- YOMIURI EDITORIAL
Firms that Wine and Dine Regulators Inevitably Stir up Public Suspicion
12:00 JST, February 23, 2021
This is a serious situation that has raised doubts about the fairness of the regulation of broadcasting. The government must conduct thorough investigations into the background of senior ministry officials being repeatedly entertained by a specific company and the impact on the ministry’s policymaking.
The Internal Affairs and Communications Ministry has released the results of an investigation into the issue of ministry officials having been entertained by Tohokushinsha Film Corp., a company involved in broadcasting for which Prime Minister Yoshihide Suga’s eldest son works. Since 2016, the officials and company members have dined together on a total of 38 occasions that are suspected of violating the ethics code based on the National Public Service Ethics Law.
Meals between public servants and interested parties can become a hotbed of collusion and shake public trust in government. This case reveals a significant lack of respect for norms.
According to the investigation results, four senior officials, including Yasuhiko Taniwaki, a vice minister for policy coordination, and eight other officials, including a division chief of the Information and Communications Bureau, were found to have been entertained. In addition, Makiko Yamada, the Cabinet public relations secretary, dined with members of the company when she was vice minister for policy coordination at the ministry.
Ministry officials, including vice ministers for policy coordination, who hold the second-highest administrative posts in the ministry, and successive directors general of bureaus and division chiefs in charge of satellite broadcasting businesses, were the targets of the wining and dining. It is essential to reflect sincerely on the increasing practice of giving ministry officials gifts of monetary value.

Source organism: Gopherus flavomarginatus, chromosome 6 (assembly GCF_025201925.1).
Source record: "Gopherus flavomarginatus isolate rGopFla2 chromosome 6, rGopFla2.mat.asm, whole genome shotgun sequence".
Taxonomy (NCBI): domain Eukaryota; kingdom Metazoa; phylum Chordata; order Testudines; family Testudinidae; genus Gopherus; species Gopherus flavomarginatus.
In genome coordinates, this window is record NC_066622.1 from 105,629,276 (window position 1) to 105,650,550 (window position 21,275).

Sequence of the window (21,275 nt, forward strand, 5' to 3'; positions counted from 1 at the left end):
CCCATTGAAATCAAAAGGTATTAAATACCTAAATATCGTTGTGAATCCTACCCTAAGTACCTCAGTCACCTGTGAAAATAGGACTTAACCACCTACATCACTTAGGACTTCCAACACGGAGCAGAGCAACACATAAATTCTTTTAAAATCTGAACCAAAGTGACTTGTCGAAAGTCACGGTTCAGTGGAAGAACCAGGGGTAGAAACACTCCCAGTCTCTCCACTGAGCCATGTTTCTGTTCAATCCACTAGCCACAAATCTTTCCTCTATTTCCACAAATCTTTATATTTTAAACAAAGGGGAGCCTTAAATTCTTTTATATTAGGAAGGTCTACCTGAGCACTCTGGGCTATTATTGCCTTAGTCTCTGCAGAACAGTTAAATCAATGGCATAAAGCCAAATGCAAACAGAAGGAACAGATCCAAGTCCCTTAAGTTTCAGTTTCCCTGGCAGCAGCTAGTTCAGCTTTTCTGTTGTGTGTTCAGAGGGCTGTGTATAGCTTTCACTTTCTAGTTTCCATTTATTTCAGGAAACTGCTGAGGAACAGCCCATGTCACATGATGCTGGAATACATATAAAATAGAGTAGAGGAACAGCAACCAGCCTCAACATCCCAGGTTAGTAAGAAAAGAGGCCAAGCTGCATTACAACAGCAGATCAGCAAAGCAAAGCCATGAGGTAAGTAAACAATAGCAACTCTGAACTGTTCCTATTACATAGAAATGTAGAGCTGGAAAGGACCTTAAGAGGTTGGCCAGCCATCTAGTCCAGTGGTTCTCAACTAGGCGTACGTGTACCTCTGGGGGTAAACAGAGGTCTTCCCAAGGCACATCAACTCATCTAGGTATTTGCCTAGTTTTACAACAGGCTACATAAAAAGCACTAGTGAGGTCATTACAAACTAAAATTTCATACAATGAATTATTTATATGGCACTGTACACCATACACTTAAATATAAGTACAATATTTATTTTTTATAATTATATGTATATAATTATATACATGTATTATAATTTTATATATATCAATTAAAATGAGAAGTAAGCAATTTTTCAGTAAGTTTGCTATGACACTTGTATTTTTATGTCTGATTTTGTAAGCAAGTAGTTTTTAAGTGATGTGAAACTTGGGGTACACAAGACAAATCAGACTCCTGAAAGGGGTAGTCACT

The communications ministry, which allocates radio waves as public property, must avoid any contact with companies with interests in broadcasting that could raise suspicion of collusion. It is necessary to strictly punish those involved and investigate the background of this rampant entertainment.
At a House of Representatives Budget Committee meeting, opposition parties asked about the impact of the series of entertainment occasions on broadcasting regulation. The renewal of business approval for satellite broadcasting, which is run by a subsidiary of Tohokushinsha, was approaching in December last year, and it is said that the renewal period coincided with the four senior officials being entertained by Tohokushinsha in October to December last year.
Internal Affairs and Communications Minister Ryota Takeda emphatically said, “Whether the regulation of broadcasting was distorted has not been confirmed.” Denying the impact of the incident on broadcasting regulation without clarifying what kind of communications the ministry officials exchanged with Tohokushinsha will not be enough to satisfy the public.
The senior ministry officials have denied having dinner with other broadcasters. But the question of why they were entertained by Tohokushinsha alone is growing.
Suga’s son, who served as his secretary when Suga was the internal affairs and communications minister, may have taken advantage of his personal connections. It cannot be helped if the bureaucrats are believed to have been overly conscious of his father being the prime minister and thus felt unable to refuse the entertainment.
The prime minister apologized, saying, “I am very sorry that my eldest son was involved, and that public servants violated the ethics law as a result.” But he denied any involvement in the scandal, stating, “I never talked with my son about the company.”
The perception of the issue by the prime minister who said that his son is “a completely different person” in itself is problematic. As long as the prime minister is in a position to assume the responsibility for the administration of laws and regulations, it is only natural for him and his family to refrain from activities that could cause suspicion. The prime minister should clarify the facts about the scandal.
— The original Japanese article appeared in The Yomiuri Shimbun on Feb. 23, 2021.
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